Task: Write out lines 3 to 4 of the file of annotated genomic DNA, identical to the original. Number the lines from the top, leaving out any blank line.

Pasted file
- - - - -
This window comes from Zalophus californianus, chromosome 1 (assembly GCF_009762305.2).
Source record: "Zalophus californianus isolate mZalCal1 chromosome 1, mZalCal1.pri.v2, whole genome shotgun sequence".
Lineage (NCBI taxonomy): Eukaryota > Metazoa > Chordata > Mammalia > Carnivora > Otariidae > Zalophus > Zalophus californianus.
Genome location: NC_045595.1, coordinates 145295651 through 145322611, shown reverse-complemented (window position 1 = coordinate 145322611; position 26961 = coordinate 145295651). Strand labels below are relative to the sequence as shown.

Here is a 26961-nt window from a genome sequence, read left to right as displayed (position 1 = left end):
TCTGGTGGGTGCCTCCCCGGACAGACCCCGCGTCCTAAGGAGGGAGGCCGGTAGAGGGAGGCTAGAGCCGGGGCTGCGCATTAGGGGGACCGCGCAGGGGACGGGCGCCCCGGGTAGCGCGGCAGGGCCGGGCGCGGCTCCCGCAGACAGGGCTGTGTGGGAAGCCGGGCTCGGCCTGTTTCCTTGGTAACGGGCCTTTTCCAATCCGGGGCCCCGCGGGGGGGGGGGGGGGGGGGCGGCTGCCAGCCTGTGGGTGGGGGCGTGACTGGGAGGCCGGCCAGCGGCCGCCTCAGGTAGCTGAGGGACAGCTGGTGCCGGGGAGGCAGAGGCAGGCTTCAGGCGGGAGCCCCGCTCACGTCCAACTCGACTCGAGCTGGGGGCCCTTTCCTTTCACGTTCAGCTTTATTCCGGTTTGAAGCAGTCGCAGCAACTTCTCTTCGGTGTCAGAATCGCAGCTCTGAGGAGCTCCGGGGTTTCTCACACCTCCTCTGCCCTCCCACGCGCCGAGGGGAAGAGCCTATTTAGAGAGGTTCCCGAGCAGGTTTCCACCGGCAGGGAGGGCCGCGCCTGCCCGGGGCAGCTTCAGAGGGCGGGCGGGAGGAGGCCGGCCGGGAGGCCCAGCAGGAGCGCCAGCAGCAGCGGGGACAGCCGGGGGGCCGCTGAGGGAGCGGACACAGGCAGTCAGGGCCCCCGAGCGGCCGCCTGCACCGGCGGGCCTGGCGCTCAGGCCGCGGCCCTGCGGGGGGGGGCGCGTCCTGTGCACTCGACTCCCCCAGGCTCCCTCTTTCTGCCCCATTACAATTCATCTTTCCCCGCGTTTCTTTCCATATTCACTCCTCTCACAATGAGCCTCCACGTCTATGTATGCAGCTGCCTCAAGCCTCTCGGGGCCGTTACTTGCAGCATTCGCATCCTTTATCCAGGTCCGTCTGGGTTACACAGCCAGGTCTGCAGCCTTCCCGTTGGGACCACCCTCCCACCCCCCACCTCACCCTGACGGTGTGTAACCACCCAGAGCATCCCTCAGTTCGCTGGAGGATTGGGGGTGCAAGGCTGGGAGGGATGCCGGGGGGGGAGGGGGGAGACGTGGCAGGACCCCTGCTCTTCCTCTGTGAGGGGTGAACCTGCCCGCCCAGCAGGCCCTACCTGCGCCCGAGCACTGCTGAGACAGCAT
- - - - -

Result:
Lineage (NCBI taxonomy): Eukaryota > Metazoa > Chordata > Mammalia > Carnivora > Otariidae > Zalophus > Zalophus californianus.
Genome location: NC_045595.1, coordinates 145295651 through 145322611, shown reverse-complemented (window position 1 = coordinate 145322611; position 26961 = coordinate 145295651). Strand labels below are relative to the sequence as shown.